Can a Hyaluronic Acid-Rich Diet Improve Your Skin?
Hyaluronic acid foods are rich in nutrients that are beneficial for the health of the skin. Evidence shows that a balanced diet is linked with improved skin texture and a reduction in visible signs of aging, and in that respect, these foods are certainly effective.
However, little research has been carried out on how reliably hyaluronan can be obtained from food. To ensure efficacy, a hyaluronan-rich diet should be combined with the use of hyaluronan supplements and topicals, which are proven to smooth wrinkles and replenish skin moisture.
A Word About Hyaluronic Acid Supplements
Hyaluronic acid supplements support skin’s moisture retention and elasticity, encouraging smoother skin, a brighter complexion and the reduced appearance of fine lines and wrinkles. Furthermore, their antioxidant properties slow the development of signs of aging caused by exposure to ultraviolet (UV) radiation and airborne pollution.
Supplementation supports wound healing and cell turnover, and reduces the likelihood of infection or scarring. It also effectively supports the health of the ocular tissues, alleviates joint pain, eases osteoarthritis symptoms and helps to prevent cartilage deterioration.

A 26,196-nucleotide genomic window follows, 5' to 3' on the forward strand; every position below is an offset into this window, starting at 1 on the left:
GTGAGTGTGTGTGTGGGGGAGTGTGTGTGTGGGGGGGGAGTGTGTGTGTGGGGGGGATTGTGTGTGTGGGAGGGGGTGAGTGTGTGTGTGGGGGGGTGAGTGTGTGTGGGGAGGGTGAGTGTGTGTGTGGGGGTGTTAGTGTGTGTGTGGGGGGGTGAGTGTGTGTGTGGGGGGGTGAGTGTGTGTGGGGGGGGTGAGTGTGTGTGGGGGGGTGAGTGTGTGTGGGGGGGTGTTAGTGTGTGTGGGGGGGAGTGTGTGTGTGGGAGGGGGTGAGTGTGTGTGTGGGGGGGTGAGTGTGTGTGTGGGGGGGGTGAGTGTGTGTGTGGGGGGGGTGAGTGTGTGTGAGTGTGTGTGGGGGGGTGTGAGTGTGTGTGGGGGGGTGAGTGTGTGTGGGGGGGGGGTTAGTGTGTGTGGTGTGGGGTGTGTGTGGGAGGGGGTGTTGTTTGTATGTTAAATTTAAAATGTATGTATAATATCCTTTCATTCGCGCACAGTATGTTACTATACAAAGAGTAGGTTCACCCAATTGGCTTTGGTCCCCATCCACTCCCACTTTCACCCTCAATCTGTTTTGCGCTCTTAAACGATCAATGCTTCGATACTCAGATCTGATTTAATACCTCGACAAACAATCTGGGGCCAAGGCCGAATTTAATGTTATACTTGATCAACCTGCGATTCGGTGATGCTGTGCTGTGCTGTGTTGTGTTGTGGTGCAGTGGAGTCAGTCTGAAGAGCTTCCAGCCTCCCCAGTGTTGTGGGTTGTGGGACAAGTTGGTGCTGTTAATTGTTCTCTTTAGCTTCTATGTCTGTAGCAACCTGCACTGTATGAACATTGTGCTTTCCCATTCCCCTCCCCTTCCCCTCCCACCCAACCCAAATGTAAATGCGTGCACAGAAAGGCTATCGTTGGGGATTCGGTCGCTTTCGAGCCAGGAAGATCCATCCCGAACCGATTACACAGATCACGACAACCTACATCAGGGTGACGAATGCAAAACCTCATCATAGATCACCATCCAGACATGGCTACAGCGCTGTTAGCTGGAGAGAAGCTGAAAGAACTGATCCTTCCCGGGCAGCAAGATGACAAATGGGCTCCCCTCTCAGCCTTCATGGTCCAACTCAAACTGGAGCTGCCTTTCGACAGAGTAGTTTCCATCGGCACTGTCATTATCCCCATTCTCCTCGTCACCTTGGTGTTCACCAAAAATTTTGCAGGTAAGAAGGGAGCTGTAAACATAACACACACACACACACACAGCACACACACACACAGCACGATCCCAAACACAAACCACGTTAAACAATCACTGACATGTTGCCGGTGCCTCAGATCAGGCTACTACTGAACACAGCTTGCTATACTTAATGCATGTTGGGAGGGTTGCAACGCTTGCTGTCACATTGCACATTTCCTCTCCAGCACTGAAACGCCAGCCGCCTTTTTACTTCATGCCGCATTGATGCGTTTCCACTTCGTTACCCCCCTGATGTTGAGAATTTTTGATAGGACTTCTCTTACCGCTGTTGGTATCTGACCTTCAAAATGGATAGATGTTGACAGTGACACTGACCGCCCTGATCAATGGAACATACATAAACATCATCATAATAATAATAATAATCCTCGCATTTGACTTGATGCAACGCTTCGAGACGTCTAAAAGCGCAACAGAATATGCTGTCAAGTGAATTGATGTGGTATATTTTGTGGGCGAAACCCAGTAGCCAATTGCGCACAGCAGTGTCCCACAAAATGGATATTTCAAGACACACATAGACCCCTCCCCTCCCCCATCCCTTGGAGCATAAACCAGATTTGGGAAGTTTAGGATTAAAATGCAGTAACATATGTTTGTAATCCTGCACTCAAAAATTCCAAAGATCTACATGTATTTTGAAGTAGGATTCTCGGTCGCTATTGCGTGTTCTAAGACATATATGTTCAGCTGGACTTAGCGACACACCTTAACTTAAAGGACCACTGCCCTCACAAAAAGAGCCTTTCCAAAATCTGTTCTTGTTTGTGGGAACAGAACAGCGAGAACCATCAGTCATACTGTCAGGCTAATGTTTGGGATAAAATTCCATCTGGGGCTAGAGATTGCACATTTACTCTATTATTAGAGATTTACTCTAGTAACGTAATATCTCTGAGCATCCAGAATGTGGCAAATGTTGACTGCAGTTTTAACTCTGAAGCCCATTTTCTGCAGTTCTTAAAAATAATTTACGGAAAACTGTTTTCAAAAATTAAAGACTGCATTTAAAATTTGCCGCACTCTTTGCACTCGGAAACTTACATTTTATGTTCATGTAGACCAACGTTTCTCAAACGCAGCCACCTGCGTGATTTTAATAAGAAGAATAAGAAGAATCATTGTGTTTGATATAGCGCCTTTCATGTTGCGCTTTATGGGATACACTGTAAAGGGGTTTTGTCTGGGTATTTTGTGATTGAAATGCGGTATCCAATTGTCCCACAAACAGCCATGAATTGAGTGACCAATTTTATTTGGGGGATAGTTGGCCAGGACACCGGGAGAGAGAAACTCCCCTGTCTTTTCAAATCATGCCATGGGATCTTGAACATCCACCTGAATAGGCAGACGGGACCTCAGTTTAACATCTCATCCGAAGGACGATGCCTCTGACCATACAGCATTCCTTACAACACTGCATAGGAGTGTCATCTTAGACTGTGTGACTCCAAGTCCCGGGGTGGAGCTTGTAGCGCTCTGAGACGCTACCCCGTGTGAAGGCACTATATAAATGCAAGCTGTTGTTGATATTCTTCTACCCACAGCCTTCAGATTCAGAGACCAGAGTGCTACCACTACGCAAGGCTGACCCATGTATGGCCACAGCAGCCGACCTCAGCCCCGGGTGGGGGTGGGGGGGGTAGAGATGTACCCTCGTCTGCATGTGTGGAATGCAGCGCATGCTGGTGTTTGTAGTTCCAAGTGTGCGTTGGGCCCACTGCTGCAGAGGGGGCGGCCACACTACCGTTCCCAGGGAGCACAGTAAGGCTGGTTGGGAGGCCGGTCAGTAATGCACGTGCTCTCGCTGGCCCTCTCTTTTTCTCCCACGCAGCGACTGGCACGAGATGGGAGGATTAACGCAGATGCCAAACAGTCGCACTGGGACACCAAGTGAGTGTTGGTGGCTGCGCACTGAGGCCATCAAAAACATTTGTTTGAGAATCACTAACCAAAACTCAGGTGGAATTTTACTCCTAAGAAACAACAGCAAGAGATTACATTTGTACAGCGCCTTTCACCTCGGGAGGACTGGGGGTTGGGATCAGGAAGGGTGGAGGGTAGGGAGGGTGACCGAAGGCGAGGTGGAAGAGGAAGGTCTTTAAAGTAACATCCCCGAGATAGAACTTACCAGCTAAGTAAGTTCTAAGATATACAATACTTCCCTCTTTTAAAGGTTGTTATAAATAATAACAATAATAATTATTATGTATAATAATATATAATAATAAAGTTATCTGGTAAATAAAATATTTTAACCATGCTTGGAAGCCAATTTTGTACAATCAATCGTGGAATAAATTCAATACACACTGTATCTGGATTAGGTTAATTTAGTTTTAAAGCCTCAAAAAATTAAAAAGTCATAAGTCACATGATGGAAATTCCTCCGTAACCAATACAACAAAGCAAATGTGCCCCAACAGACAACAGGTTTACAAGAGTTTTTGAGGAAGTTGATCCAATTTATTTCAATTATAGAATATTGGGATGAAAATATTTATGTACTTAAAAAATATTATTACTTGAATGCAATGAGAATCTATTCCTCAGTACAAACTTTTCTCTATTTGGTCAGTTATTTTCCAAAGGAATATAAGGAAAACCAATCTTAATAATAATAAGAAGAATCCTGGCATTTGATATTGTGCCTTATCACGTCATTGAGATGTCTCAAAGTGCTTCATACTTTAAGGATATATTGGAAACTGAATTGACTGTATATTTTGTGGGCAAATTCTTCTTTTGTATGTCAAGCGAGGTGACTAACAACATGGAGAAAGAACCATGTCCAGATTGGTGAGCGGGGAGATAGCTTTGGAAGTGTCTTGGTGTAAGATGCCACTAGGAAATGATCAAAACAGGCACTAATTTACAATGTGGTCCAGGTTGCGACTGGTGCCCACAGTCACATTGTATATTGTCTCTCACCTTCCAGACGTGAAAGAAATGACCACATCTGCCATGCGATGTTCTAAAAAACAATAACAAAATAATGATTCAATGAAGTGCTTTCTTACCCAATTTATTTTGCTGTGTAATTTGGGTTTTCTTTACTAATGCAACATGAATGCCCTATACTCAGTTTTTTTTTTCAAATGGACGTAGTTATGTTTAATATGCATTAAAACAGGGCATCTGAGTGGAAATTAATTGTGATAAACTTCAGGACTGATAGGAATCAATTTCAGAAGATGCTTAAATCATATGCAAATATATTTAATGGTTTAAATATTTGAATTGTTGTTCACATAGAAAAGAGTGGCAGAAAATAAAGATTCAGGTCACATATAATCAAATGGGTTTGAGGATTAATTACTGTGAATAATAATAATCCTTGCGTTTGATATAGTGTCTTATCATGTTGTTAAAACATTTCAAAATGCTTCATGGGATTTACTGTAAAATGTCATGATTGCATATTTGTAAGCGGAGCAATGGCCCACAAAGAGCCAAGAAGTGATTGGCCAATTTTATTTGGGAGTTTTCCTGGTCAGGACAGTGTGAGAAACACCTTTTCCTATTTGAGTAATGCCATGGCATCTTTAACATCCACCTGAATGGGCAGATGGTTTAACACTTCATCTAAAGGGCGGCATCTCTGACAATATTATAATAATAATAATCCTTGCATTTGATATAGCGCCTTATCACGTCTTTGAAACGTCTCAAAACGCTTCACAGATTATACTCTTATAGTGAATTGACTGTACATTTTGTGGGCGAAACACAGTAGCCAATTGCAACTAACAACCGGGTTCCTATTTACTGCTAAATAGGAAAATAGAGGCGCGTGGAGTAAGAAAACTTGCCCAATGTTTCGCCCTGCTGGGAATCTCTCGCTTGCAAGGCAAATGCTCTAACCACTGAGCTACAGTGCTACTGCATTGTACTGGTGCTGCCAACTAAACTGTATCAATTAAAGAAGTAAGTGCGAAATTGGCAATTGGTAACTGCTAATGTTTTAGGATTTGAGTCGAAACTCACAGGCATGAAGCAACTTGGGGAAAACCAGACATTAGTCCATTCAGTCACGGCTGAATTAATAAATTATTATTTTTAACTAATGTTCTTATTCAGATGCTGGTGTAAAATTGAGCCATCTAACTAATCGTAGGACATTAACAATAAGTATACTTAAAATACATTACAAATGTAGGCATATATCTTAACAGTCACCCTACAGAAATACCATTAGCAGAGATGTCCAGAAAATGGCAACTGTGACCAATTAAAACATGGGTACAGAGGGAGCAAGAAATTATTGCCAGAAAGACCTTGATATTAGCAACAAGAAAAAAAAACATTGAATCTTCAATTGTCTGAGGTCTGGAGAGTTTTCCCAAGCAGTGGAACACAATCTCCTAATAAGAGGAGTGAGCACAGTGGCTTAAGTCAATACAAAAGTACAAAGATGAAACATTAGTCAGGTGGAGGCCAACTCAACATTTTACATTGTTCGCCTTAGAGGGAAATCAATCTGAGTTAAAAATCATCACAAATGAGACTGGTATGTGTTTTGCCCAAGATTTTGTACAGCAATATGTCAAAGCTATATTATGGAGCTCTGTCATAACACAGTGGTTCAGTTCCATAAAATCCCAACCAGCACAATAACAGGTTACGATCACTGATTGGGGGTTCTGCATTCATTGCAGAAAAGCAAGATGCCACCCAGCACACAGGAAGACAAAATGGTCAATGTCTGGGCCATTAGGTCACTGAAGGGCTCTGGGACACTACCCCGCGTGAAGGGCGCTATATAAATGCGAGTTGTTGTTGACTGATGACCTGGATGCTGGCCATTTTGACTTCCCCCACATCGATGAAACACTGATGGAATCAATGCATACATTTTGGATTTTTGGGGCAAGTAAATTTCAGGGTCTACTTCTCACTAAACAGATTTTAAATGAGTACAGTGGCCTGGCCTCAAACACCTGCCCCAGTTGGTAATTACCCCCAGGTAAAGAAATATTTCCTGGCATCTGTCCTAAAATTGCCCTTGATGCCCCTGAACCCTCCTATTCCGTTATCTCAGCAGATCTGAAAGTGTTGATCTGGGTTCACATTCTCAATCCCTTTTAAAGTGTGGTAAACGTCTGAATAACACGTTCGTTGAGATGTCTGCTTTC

Studies show that daily intake of supplements can significantly improve skin moisture and texture. Daily supplementation has also been found to significantly reduce the width and depth of wrinkles in as little as 8 weeks.
Hyaluronic acid is an active ingredient in a variety of topical skin care products, including serums, creams, moisturizers, cleansers and toners. When selecting a topical product, opt for one containing a concentration of at least 0.1% and apply twice daily.
Hyaluronic acid is a lubricating substance produced by the body to maintain the hydration, health and proper functioning of many of the body’s soft tissues, including the skin. Its production gradually decreases over time, leading to the development of signs of aging.
However, consuming a diet rich in hyaluronic acid can help slow this process. As it is primarily contained in the connective tissues, bones and cartilage of mammals, bone broth represents the most abundant available source of hyaluronic acid itself.
Food products containing naringenin, magnesium and phytoestrogens can also support the body in replenishing this acid. Food products rich in these nutrients include broccoli, fruits, leafy greens, nuts, seeds, soy products and sweet potatoes.
By combining diet with OTC topicals and supplements, you can achieve greater improvements to the skin’s hydration, texture and appearance.